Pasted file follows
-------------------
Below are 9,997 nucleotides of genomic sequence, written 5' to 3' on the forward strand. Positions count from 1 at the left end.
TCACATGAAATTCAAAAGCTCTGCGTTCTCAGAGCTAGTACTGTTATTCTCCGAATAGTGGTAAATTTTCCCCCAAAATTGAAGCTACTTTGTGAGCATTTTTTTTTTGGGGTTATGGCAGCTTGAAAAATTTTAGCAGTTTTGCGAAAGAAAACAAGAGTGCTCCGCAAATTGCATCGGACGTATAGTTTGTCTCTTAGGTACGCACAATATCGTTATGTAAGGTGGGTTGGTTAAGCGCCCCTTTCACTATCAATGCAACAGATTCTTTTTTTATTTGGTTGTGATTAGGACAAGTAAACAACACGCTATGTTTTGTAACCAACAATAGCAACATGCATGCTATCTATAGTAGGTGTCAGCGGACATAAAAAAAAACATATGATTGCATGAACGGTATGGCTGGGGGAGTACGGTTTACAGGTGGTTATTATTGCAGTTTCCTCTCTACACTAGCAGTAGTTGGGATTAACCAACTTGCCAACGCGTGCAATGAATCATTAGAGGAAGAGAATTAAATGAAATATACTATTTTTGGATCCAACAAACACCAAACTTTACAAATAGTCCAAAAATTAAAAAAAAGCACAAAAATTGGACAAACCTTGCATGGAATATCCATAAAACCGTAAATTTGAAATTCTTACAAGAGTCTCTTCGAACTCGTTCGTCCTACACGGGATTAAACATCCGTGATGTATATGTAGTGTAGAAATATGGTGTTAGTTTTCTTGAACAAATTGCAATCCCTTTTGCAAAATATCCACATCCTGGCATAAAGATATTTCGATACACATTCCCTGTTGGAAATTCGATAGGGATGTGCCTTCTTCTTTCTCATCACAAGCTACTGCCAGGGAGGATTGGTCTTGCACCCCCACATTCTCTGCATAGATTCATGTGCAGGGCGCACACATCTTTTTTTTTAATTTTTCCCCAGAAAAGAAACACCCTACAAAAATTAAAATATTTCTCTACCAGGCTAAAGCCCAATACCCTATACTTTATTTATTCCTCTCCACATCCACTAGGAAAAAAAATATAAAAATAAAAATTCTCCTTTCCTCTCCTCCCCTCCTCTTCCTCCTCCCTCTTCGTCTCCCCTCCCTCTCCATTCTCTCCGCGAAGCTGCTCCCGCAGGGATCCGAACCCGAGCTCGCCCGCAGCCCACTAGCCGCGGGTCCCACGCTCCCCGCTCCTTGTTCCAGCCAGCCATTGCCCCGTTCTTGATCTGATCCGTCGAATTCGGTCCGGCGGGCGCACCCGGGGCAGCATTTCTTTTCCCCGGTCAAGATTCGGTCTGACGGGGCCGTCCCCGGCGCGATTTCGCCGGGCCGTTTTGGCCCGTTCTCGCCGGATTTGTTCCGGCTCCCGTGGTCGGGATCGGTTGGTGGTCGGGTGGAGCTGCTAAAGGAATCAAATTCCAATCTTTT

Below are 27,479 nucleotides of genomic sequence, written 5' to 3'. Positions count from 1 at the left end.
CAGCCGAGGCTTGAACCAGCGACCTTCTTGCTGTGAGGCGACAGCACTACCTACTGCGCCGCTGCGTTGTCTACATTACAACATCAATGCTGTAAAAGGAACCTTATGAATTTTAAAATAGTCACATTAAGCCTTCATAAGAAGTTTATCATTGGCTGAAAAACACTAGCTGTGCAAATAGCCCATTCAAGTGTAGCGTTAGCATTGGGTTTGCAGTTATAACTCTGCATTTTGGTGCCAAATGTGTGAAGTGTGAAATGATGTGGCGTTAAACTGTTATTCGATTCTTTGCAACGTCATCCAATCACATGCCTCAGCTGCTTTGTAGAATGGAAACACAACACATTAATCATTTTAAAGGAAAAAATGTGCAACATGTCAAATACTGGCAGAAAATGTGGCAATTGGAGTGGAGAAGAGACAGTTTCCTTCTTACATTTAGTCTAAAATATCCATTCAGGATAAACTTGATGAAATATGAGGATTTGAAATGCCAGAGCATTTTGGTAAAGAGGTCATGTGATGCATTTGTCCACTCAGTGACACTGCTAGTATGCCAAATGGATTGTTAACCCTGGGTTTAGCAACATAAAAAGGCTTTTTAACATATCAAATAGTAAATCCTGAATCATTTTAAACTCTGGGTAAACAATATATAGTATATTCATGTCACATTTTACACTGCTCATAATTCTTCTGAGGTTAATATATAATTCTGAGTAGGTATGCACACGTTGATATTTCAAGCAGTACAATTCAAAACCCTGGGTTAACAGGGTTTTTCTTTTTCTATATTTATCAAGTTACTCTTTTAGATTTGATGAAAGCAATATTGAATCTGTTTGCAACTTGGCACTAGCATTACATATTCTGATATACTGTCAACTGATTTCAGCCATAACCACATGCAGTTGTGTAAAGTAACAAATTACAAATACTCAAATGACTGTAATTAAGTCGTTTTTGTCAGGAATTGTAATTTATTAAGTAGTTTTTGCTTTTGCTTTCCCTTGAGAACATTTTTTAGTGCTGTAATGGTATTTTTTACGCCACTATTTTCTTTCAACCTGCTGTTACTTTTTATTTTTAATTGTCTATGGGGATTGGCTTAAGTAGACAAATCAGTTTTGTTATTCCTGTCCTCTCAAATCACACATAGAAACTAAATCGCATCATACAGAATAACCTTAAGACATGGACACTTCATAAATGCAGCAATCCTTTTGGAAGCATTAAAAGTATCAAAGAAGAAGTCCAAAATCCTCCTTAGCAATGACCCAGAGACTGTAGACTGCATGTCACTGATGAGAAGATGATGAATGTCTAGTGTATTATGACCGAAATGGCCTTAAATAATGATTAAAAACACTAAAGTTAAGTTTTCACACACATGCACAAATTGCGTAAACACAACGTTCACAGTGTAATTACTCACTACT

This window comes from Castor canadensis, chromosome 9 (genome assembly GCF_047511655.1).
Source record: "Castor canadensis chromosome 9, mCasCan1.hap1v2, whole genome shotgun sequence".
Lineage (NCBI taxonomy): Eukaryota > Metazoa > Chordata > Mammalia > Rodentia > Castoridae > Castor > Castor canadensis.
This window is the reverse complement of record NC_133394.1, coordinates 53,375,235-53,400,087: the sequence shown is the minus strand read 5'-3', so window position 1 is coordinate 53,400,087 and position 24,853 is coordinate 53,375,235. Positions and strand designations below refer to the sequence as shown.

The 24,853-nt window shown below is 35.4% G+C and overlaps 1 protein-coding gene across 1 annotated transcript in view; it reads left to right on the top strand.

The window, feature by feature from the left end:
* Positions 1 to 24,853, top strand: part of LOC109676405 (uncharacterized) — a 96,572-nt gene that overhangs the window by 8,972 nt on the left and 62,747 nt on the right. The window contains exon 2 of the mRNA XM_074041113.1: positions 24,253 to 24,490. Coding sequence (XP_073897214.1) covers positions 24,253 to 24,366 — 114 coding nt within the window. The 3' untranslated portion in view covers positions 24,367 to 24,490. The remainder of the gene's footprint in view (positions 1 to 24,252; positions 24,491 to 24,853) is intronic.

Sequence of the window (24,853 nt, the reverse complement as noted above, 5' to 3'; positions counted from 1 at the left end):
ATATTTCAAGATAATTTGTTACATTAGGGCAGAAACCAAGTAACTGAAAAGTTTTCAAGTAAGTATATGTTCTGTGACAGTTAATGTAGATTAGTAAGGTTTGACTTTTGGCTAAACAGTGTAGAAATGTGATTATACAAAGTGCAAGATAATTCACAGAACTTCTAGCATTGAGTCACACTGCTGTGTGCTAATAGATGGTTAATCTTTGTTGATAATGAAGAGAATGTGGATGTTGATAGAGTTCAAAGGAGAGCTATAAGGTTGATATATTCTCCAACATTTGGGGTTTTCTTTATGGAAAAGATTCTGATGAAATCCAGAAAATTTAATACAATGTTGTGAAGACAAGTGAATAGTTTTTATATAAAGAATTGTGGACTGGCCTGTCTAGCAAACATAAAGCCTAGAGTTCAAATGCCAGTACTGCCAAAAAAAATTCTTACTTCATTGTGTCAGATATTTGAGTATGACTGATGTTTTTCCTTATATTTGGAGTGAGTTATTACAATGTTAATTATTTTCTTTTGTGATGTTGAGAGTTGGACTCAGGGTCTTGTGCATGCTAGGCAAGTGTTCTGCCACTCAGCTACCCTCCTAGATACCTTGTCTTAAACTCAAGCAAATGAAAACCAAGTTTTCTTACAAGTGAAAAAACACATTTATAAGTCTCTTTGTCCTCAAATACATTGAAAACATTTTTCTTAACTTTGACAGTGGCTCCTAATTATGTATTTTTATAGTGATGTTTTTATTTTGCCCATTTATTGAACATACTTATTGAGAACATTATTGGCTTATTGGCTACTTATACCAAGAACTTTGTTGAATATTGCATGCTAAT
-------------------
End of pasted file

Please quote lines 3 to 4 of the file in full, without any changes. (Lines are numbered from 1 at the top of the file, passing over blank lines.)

Below are 27,479 nucleotides of genomic sequence, written 5' to 3'. Positions count from 1 at the left end.
CAGCCGAGGCTTGAACCAGCGACCTTCTTGCTGTGAGGCGACAGCACTACCTACTGCGCCGCTGCGTTGTCTACATTACAACATCAATGCTGTAAAAGGAACCTTATGAATTTTAAAATAGTCACATTAAGCCTTCATAAGAAGTTTATCATTGGCTGAAAAACACTAGCTGTGCAAATAGCCCATTCAAGTGTAGCGTTAGCATTGGGTTTGCAGTTATAACTCTGCATTTTGGTGCCAAATGTGTGAAGTGTGAAATGATGTGGCGTTAAACTGTTATTCGATTCTTTGCAACGTCATCCAATCACATGCCTCAGCTGCTTTGTAGAATGGAAACACAACACATTAATCATTTTAAAGGAAAAAATGTGCAACATGTCAAATACTGGCAGAAAATGTGGCAATTGGAGTGGAGAAGAGACAGTTTCCTTCTTACATTTAGTCTAAAATATCCATTCAGGATAAACTTGATGAAATATGAGGATTTGAAATGCCAGAGCATTTTGGTAAAGAGGTCATGTGATGCATTTGTCCACTCAGTGACACTGCTAGTATGCCAAATGGATTGTTAACCCTGGGTTTAGCAACATAAAAAGGCTTTTTAACATATCAAATAGTAAATCCTGAATCATTTTAAACTCTGGGTAAACAATATATAGTATATTCATGTCACATTTTACACTGCTCATAATTCTTCTGAGGTTAATATATAATTCTGAGTAGGTATGCACACGTTGATATTTCAAGCAGTACAATTCAAAACCCTGGGTTAACAGGGTTTTTCTTTTTCTATATTTATCAAGTTACTCTTTTAGATTTGATGAAAGCAATATTGAATCTGTTTGCAACTTGGCACTAGCATTACATATTCTGATATACTGTCAACTGATTTCAGCCATAACCACATGCAGTTGTGTAAAGTAACAAATTACAAATACTCAAATGACTGTAATTAAGTCGTTTTTGTCAGGAATTGTAATTTATTAAGTAGTTTTTGCTTTTGCTTTCCCTTGAGAACATTTTTTAGTGCTGTAATGGTATTTTTTACGCCACTATTTTCTTTCAACCTGCTGTTACTTTTTATTTTTAATTGTCTATGGGGATTGGCTTAAGTAGACAAATCAGTTTTGTTATTCCTGTCCTCTCAAATCACACATAGAAACTAAATCGCATCATACAGAATAACCTTAAGACATGGACACTTCATAAATGCAGCAATCCTTTTGGAAGCATTAAAAGTATCAAAGAAGAAGTCCAAAATCCTCCTTAGCAATGACCCAGAGACTGTAGACTGCATGTCACTGATGAGAAGATGATGAATGTCTAGTGTATTATGACCGAAATGGCCTTAAATAATGATTAAAAACACTAAAGTTAAGTTTTCACACACATGCACAAATTGCGTAAACACAACGTTCACAGTGTAATTACTCACTACT